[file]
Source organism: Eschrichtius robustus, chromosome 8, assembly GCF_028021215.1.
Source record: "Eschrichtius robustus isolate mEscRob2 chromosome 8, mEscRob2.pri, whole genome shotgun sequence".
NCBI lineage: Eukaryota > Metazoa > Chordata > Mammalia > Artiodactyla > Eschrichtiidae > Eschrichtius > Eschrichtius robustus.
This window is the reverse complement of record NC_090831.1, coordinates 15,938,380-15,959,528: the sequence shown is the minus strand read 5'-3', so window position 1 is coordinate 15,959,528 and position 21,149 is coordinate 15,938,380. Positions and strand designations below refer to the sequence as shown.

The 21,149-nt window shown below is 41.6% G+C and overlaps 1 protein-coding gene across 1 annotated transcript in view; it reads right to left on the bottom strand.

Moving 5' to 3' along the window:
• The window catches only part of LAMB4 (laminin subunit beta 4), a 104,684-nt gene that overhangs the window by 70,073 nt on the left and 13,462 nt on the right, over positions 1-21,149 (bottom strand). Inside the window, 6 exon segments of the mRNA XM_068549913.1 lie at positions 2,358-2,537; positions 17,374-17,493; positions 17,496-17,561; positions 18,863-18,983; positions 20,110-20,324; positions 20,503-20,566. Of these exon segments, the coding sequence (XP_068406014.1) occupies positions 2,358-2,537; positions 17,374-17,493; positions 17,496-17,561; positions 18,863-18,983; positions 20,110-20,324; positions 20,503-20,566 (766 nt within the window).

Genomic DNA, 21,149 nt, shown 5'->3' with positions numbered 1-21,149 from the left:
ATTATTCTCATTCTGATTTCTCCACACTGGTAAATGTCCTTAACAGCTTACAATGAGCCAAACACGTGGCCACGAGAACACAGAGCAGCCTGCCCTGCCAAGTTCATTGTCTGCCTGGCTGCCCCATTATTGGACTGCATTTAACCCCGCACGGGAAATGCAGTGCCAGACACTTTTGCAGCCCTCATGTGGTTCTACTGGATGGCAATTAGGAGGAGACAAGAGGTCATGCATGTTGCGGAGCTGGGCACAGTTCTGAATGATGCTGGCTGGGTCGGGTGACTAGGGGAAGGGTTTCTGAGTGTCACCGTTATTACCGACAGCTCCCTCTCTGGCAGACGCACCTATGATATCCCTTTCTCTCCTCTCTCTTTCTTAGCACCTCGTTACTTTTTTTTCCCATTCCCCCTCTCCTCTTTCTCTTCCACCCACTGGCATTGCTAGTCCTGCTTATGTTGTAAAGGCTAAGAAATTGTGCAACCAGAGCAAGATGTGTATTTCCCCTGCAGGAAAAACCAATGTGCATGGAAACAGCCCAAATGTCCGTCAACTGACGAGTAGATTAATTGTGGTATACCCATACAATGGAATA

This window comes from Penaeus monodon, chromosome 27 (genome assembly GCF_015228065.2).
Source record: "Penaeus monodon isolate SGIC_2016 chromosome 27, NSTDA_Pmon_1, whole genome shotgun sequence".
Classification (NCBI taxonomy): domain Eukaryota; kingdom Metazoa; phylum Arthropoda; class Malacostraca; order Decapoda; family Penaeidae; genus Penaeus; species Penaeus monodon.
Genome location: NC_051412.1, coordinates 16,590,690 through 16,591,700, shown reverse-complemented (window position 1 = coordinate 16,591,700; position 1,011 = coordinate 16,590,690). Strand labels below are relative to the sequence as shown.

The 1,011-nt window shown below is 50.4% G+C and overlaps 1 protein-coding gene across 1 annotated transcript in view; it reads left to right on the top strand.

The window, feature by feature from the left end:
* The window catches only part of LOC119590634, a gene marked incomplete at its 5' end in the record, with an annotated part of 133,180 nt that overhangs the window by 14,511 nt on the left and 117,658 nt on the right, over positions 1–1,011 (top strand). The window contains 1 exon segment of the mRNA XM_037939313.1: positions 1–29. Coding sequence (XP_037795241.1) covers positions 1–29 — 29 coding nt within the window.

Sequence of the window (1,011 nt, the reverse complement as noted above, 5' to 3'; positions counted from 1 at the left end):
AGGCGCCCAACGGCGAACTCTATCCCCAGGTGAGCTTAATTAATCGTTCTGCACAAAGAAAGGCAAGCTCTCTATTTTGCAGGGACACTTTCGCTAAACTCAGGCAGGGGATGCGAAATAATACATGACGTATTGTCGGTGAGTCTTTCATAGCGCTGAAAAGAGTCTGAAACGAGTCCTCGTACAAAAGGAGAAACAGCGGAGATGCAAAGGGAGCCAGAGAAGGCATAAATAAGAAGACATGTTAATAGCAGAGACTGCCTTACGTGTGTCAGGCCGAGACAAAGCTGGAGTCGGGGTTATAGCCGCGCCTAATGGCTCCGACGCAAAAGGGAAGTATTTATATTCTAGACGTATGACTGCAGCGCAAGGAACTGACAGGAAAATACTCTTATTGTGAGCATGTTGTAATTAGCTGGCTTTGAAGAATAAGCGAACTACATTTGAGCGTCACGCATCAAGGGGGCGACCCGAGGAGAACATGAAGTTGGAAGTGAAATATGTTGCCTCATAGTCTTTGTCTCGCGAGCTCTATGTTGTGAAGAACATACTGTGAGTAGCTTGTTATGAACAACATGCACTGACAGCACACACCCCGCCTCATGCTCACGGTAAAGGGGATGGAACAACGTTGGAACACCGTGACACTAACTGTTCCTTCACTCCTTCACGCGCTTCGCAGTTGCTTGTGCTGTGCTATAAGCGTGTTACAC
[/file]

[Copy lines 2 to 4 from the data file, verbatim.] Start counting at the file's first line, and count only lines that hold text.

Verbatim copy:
Source record: "Eschrichtius robustus isolate mEscRob2 chromosome 8, mEscRob2.pri, whole genome shotgun sequence".
NCBI lineage: Eukaryota > Metazoa > Chordata > Mammalia > Artiodactyla > Eschrichtiidae > Eschrichtius > Eschrichtius robustus.
This window is the reverse complement of record NC_090831.1, coordinates 15,938,380-15,959,528: the sequence shown is the minus strand read 5'-3', so window position 1 is coordinate 15,959,528 and position 21,149 is coordinate 15,938,380. Positions and strand designations below refer to the sequence as shown.